The one part of you that remains constant from life to life is your soul. You can’t change your soul. And that’s a good thing. That’s the real you – without all the dressings and costumes and filters and layers. Your soul is always beautiful. Though sometimes it takes many “lives” to realize it.
So yeah… forget this whole “one life” stuff. When you’re happy, stop. If you’re not, keep going. Don’t settle for your current life if you’re not where you want to be. Don’t forget you can change lives by just deciding to go to the next.
Don’t spend so much time mourning your past life that you prevent yourself from creating a new one. Keep flowing, from one life to the next, until you find the “life” that feels most like home.
And most of all, remember to be grateful for the lives you lived, and the people you’ve met along the way.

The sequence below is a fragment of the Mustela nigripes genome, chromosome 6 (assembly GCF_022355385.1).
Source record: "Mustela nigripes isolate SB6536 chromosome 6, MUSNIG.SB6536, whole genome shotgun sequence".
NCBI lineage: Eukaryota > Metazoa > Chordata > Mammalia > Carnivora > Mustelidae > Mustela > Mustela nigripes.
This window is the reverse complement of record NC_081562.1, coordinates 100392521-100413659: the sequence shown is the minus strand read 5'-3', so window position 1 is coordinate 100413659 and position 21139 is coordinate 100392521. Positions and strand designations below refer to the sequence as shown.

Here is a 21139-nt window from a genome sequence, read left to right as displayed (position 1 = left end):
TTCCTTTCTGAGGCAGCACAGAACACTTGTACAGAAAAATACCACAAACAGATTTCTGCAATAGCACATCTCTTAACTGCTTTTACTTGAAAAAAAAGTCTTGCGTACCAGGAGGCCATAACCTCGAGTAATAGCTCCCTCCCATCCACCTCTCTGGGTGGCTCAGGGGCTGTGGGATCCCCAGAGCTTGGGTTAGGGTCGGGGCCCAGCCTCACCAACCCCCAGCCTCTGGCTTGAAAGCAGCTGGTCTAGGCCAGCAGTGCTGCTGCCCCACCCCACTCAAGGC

I run this same route 5 times a week. Document it every time. Every time.
Quick video when I start or still photo when I finish. I have made a habit of capturing the monotony of dream building the last few years. It’s become a ritual; an ode to the less glamorous part of the journey. Because we often focus on the highs and lows, the obscurities and abnormalities.
But it’s the day-to-day grind that makes up the vast majority of the Path. That repetitive process of getting up and working your butt off to create and design and develop and pitch and listen and sell and learn and evolve and reset and reload.
To fail and fall, then dust yourself off and be ready again by morning. Over and over. Day after day. Cross the same bridge 1000 times until finally something ignites.
That is the forgotten element of entrepreneurship. It’s the forgotten piece of building anything, really. Hidden under the mystique and majesty of creation is the slog. You have to be just as dedicated to it as you are enamored by the ornaments and milestones.
It is not sexy. It is not shiny. It looks boring and uneventful to most people. Unspectacularly redundant.
But it is where IT all happens… the PROCESS. The process is not pretty, but it’s the only way you can make something beautiful…
Looking forward to seeing this bridge again tomorrow night.
It’s easy to believe after the victory.